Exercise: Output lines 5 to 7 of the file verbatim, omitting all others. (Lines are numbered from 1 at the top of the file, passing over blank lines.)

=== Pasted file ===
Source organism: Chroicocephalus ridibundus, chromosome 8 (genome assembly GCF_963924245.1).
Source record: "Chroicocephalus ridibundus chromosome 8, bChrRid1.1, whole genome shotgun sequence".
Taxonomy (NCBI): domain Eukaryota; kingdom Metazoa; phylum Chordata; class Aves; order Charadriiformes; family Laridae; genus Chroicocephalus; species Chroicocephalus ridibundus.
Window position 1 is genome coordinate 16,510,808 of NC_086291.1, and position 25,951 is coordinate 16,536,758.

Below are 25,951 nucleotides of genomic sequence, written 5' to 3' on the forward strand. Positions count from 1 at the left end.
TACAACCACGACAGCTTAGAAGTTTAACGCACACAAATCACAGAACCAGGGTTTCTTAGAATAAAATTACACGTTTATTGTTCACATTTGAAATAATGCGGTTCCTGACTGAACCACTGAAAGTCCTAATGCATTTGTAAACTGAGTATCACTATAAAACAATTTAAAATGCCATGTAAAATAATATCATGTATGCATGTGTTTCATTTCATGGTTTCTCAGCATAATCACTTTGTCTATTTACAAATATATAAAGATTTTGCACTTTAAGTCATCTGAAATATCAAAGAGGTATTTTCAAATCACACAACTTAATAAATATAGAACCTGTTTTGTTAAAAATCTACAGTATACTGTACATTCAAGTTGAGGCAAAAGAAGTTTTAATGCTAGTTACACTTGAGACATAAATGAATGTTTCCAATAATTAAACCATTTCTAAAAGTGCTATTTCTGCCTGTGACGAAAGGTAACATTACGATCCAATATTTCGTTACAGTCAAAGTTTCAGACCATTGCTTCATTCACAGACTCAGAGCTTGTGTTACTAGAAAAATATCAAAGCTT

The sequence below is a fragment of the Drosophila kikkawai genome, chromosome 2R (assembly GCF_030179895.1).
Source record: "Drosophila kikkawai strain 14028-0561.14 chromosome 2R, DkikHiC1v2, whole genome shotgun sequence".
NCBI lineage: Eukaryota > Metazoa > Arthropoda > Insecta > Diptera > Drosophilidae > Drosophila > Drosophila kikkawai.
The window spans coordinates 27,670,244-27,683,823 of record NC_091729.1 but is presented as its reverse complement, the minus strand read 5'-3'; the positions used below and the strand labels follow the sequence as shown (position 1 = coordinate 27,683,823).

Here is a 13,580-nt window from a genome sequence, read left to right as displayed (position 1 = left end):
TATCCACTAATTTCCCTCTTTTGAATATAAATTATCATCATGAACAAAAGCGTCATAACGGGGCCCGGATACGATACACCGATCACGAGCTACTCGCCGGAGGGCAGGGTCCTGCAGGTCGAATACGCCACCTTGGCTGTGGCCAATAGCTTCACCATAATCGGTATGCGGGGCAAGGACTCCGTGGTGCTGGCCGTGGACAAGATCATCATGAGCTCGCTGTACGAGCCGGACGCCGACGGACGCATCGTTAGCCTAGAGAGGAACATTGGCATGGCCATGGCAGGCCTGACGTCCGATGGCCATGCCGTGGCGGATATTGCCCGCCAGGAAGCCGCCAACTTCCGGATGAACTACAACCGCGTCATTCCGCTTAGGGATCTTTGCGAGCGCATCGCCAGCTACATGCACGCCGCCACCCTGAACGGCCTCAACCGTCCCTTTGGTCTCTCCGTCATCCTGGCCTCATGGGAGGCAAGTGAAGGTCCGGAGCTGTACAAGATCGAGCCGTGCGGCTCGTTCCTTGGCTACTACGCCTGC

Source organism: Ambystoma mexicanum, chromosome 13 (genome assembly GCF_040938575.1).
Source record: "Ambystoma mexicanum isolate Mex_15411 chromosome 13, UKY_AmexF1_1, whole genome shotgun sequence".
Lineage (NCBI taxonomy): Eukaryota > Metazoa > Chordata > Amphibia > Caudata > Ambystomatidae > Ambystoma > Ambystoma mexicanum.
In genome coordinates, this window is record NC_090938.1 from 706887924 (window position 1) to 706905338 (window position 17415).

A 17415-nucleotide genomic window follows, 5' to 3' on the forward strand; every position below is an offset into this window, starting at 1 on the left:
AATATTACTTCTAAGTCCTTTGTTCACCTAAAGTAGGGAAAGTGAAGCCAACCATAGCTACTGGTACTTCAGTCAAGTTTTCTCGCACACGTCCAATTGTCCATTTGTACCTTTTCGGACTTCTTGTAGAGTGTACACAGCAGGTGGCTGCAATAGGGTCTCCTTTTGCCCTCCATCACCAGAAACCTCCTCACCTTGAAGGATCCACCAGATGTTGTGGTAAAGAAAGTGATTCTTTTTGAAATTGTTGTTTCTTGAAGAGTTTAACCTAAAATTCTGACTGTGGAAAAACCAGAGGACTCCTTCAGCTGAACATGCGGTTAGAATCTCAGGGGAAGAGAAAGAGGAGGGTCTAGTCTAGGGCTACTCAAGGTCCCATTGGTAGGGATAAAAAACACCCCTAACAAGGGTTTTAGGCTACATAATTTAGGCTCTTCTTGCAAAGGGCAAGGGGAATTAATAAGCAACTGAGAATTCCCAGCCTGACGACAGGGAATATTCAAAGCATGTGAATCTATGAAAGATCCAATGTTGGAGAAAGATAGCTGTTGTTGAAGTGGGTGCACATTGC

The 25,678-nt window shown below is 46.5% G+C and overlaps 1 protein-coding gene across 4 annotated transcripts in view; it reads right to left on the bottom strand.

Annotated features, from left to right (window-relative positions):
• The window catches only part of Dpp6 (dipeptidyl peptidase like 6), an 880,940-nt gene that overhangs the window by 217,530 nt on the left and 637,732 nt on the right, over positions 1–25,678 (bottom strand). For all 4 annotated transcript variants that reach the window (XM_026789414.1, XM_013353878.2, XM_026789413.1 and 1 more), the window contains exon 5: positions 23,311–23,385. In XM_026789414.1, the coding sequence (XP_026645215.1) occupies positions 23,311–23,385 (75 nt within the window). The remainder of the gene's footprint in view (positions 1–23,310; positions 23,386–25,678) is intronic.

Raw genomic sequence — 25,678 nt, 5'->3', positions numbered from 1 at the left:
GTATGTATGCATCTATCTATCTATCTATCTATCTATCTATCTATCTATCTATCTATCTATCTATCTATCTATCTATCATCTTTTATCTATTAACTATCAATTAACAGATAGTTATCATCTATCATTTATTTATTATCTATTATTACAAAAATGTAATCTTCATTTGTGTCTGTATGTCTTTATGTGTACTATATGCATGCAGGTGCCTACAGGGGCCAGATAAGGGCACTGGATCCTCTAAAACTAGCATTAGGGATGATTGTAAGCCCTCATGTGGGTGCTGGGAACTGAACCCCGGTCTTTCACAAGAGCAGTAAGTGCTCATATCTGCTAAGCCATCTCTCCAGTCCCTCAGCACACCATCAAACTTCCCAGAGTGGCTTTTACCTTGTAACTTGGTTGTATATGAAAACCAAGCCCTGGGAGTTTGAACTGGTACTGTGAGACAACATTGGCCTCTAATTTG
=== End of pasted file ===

Below are 25,951 nucleotides of genomic sequence, written 5' to 3' on the forward strand. Positions count from 1 at the left end.
TACAACCACGACAGCTTAGAAGTTTAACGCACACAAATCACAGAACCAGGGTTTCTTAGAATAAAATTACACGTTTATTGTTCACATTTGAAATAATGCGGTTCCTGACTGAACCACTGAAAGTCCTAATGCATTTGTAAACTGAGTATCACTATAAAACAATTTAAAATGCCATGTAAAATAATATCATGTATGCATGTGTTTCATTTCATGGTTTCTCAGCATAATCACTTTGTCTATTTACAAATATATAAAGATTTTGCACTTTAAGTCATCTGAAATATCAAAGAGGTATTTTCAAATCACACAACTTAATAAATATAGAACCTGTTTTGTTAAAAATCTACAGTATACTGTACATTCAAGTTGAGGCAAAAGAAGTTTTAATGCTAGTTACACTTGAGACATAAATGAATGTTTCCAATAATTAAACCATTTCTAAAAGTGCTATTTCTGCCTGTGACGAAAGGTAACATTACGATCCAATATTTCGTTACAGTCAAAGTTTCAGACCATTGCTTCATTCACAGACTCAGAGCTTGTGTTACTAGAAAAATATCAAAGCTT

The sequence below is a fragment of the Drosophila kikkawai genome, chromosome 2R (assembly GCF_030179895.1).